On Tuesday, the Supreme Court heard oral argument in Schuette v. Coalition to Defend Affirmative Action, the latest case on affirmative action. This came just a few months after the Court published its decision in Fisher v. University of Texas. In Fisher, the question was whether race-conscious admissions policies at a public university were constitutional. The Court in effect said yes, upholding limited affirmative action and allowing the University of Texas to continue its race-conscious admissions policies.
The BBA’s amicus brief in Fisher highlighted the value of race-conscious admissions policies, and specifically focused on how they serve the legal profession by providing a diverse pipeline of undergraduate and law students.
In Schuette, the Court is considering the constitutionality of Michigan’s 2006 state constitutional amendment, coming out of ballot initiative Proposal 2. This prohibits preferential treatment based on race, color, sex, ethnicity, or national origin in state college admissions, jobs, and other publicly funded institutions. In a sense, it is the reverse of Fisher – in Schuette, the question is whether the Constitution requires public universities to at least have the option of instituting race-conscious admissions policies like the University of Texas.
On Tuesday afternoon, each side had its 30 minutes before the Court . The justices actively participated, asking many questions and framing the arguments. John Bursch, Michigan’s state solicitor general argued that the Equal Protection Clause could not possibly require affirmative action plans for state institutions, because it barely permits them under only the strictest scrutiny. He faced tough questions from Justices Sotomayor and Ginsburg, whose demeanors appeared to set them up as opponents to the constitutional amendment.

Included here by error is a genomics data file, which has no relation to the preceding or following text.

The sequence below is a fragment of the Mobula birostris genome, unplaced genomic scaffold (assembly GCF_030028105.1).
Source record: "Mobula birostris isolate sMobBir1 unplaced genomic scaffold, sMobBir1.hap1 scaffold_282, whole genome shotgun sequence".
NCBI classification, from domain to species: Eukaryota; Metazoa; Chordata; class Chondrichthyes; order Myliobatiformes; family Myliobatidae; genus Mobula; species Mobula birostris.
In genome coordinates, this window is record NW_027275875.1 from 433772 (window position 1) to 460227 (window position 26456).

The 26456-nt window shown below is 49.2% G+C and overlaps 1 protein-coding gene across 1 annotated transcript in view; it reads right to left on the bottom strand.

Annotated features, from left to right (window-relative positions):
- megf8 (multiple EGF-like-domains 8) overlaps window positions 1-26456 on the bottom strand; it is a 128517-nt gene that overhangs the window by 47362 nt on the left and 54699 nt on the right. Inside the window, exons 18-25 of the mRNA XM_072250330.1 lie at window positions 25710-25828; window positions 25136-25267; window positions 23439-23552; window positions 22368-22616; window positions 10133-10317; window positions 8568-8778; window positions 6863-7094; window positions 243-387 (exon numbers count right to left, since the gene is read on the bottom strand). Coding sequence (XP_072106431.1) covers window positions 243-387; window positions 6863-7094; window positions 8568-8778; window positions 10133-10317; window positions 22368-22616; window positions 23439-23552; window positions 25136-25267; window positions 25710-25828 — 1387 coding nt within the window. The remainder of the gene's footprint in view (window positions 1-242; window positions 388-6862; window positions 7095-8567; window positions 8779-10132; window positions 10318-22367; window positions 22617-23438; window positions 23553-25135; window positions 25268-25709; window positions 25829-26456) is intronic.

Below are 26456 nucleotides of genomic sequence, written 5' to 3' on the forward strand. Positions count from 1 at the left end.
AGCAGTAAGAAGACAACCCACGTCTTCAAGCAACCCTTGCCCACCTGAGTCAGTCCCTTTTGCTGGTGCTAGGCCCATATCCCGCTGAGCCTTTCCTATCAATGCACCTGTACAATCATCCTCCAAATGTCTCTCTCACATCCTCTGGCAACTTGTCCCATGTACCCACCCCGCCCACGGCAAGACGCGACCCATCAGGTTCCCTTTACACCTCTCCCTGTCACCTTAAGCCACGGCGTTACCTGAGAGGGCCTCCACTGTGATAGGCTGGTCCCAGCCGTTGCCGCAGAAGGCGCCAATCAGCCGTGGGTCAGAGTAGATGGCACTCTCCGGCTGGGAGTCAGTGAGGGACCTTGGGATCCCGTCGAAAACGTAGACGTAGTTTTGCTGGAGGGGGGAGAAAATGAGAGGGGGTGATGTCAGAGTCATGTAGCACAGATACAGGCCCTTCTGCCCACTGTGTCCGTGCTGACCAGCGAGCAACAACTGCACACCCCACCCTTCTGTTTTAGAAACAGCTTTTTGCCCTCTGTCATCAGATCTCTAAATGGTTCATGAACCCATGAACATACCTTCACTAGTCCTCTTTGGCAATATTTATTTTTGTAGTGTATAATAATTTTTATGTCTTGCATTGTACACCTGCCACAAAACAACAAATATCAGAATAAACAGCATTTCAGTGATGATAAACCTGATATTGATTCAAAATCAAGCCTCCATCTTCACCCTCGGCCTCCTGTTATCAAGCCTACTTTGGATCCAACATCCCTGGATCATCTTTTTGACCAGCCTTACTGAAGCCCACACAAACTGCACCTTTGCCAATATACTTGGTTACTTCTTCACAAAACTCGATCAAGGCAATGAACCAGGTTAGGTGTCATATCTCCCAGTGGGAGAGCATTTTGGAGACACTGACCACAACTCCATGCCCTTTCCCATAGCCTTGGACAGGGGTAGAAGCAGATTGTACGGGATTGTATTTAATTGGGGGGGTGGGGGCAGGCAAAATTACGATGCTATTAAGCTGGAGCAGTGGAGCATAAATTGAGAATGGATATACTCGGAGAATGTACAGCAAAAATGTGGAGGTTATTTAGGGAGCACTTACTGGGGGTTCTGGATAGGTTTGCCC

Mark Rosenbaum and Shanta Driver argued on behalf of the plaintiffs that a constitutional ban on affirmative action was a violation of equal protection, but struggled to define the exact point of violation. For example, Justices Roberts, Kennedy and Alito asked, if discretion to use race-conscious admissions policies was unconstitutional when enshrined in the state constitution, would it be constitutional if it was in the hands of the University Regents? The University President? The Legislature? The Governor?
We look forward to hearing the Court’s answers. Will the outcome impact the affirmative action victory we fought for in Fisher? Only time will tell. After all, as famed Supreme Court lawyer Ted Olson explained at the BBA’s Annual Meeting Luncheon, win or lose, we should be proud to have the Supreme Court. It is a model for government institutions world-wide, because the arguments described here will result in written opinions this summer as the Court tackles yet another tough question.
- Jonathan Schreiber
Legislative and Public Policy Manager
Boston Bar Association
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